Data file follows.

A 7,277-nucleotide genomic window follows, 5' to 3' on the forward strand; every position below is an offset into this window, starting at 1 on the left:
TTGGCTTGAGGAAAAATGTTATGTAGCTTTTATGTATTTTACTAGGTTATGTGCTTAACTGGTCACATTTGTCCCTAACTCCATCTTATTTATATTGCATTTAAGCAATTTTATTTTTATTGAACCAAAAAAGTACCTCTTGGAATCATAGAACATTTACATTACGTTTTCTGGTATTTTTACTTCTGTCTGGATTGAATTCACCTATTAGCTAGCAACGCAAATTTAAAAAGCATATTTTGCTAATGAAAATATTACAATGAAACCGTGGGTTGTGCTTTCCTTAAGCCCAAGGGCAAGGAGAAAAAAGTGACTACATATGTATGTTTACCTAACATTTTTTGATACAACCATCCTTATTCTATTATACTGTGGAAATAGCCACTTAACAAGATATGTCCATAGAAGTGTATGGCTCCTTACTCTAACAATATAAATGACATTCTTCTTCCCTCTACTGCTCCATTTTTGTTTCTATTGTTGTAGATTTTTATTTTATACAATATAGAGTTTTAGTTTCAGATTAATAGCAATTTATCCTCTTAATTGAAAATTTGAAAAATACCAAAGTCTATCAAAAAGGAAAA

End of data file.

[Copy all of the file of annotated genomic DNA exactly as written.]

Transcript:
A 7,277-nucleotide genomic window follows, 5' to 3' on the forward strand; every position below is an offset into this window, starting at 1 on the left:
TTGGCTTGAGGAAAAATGTTATGTAGCTTTTATGTATTTTACTAGGTTATGTGCTTAACTGGTCACATTTGTCCCTAACTCCATCTTATTTATATTGCATTTAAGCAATTTTATTTTTATTGAACCAAAAAAGTACCTCTTGGAATCATAGAACATTTACATTACGTTTTCTGGTATTTTTACTTCTGTCTGGATTGAATTCACCTATTAGCTAGCAACGCAAATTTAAAAAGCATATTTTGCTAATGAAAATATTACAATGAAACCGTGGGTTGTGCTTTCCTTAAGCCCAAGGGCAAGGAGAAAAAAGTGACTACATATGTATGTTTACCTAACATTTTTTGATACAACCATCCTTATTCTATTATACTGTGGAAATAGCCACTTAACAAGATATGTCCATAGAAGTGTATGGCTCCTTACTCTAACAATATAAATGACATTCTTCTTCCCTCTACTGCTCCATTTTTGTTTCTATTGTTGTAGATTTTTATTTTATACAATATAGAGTTTTAGTTTCAGATTAATAGCAATTTATCCTCTTAATTGAAAATTTGAAAAATACCAAAGTCTATCAAAAAGGAAAA